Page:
Elizabeth Glixman

The crows are calling
they converge on the tops of blank branches
the network of their voices is raging and purple veined.
A crow is in peril filled with hunger.
There are silent crows walking the frozen grass
slicked up by the dew like a hairdresser using mousse

The way the birds walk
around the house makes me think
I am a holy relic.
They move in circles. One time two times three
Times, and they bow to the sculpted icicles of grass.

It is colder now than when the enlightened ones were here.
At five o’clock the night is formed. Glaciers appear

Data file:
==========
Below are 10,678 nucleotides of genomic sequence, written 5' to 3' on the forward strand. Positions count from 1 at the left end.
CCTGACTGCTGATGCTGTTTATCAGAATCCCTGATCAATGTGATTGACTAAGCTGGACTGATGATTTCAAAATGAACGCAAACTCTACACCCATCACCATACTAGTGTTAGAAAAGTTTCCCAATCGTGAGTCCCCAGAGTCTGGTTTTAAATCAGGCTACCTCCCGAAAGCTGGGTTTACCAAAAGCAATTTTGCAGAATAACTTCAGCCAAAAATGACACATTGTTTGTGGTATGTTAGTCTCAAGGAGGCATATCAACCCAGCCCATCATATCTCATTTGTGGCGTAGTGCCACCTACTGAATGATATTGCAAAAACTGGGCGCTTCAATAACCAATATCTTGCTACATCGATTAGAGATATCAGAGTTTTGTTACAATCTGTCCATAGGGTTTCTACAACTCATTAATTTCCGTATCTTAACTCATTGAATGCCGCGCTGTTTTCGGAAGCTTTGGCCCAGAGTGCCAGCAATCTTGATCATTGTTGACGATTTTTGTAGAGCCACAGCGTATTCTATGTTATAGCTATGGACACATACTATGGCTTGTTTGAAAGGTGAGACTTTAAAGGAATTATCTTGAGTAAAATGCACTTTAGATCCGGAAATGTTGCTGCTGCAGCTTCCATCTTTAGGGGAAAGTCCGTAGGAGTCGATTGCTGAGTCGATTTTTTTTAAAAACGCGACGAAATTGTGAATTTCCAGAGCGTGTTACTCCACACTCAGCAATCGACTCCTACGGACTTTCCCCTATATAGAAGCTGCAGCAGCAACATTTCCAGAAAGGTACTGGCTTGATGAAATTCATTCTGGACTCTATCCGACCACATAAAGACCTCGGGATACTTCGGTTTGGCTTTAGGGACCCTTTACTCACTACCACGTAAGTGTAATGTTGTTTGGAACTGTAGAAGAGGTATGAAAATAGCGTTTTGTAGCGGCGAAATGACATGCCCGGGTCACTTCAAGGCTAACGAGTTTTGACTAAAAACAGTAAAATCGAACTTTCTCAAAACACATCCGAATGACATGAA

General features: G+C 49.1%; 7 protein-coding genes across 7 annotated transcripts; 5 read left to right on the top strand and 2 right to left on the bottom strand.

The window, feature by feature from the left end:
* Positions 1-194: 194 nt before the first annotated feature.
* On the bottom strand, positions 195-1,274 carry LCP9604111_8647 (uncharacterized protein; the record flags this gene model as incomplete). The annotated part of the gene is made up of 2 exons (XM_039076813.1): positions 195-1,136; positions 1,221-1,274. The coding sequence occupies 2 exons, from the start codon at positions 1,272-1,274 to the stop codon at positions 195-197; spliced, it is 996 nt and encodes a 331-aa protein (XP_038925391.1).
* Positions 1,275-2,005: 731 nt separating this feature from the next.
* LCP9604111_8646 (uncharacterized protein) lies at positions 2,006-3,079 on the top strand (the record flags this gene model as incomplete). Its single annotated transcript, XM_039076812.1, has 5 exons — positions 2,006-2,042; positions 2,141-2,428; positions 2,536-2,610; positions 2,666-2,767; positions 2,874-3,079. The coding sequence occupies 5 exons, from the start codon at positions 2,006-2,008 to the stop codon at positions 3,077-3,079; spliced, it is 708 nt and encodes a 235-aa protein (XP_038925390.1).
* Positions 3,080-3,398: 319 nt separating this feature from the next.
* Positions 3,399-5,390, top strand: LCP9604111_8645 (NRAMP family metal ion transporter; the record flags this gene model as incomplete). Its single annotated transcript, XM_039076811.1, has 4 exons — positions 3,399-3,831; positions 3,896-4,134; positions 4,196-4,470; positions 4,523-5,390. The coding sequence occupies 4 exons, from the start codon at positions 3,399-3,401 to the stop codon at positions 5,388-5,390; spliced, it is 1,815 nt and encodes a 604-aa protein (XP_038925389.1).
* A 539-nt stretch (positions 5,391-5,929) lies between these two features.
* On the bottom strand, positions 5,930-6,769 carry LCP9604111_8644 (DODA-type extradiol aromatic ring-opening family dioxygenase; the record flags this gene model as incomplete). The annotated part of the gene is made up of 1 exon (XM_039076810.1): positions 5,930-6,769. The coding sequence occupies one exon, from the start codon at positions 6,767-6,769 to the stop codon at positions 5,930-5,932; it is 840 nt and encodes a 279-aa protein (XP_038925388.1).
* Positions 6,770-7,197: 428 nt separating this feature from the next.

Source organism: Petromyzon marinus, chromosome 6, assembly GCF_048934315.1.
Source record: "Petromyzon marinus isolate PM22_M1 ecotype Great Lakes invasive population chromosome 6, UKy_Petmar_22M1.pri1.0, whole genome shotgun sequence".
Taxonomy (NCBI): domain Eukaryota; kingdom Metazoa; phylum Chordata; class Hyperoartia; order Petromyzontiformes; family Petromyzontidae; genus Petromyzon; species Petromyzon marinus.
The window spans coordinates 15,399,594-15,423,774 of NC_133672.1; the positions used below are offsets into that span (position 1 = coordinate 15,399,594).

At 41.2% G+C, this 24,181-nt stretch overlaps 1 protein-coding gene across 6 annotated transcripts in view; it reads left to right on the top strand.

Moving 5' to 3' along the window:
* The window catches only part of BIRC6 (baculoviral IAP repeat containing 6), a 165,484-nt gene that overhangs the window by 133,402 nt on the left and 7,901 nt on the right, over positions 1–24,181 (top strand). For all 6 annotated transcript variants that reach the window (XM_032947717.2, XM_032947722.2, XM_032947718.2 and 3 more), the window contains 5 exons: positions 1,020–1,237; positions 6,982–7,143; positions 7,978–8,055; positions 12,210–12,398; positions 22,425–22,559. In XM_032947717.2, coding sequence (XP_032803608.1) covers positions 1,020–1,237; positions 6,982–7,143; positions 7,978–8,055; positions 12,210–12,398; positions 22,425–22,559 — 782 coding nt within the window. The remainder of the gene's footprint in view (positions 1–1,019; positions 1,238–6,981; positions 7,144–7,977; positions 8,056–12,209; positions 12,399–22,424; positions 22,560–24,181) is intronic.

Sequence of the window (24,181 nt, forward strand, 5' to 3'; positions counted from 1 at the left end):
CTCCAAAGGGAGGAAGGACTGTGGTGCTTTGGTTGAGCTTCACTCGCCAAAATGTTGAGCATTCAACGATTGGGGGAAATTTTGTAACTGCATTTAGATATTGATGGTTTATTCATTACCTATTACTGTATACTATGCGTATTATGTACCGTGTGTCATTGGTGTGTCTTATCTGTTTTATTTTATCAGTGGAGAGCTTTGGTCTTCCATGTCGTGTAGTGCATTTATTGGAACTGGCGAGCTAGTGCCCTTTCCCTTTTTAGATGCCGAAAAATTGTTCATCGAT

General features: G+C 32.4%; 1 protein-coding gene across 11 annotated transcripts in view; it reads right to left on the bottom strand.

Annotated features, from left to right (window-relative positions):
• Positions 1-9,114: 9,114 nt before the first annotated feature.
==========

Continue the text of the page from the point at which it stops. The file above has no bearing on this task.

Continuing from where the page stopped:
on the pond where Atlantis hides in my yard.
And the crows are asleep in branches high
above the bus exhaust and white faced moon
transcending they rest.
I cannot see every bird
Their voices are quiet.

Air is stiff as if the hairdresser who styled the grass
Assembled the night,
whipped it up like egg whites in meringue
pies bitter to the taste.
My hair is pigeon gray.
The clouds spread hard pillows
against the metal top of the world
And the crows in their privacy
circle the temple like drunks
Still in my sleep my hair shines
a fluorescent white
a ghost like thinness that haunts
and I glimmer as a diamond
the mystery of black birds waking up from
bad dreams to melt the frozen land
Before returning to sleep.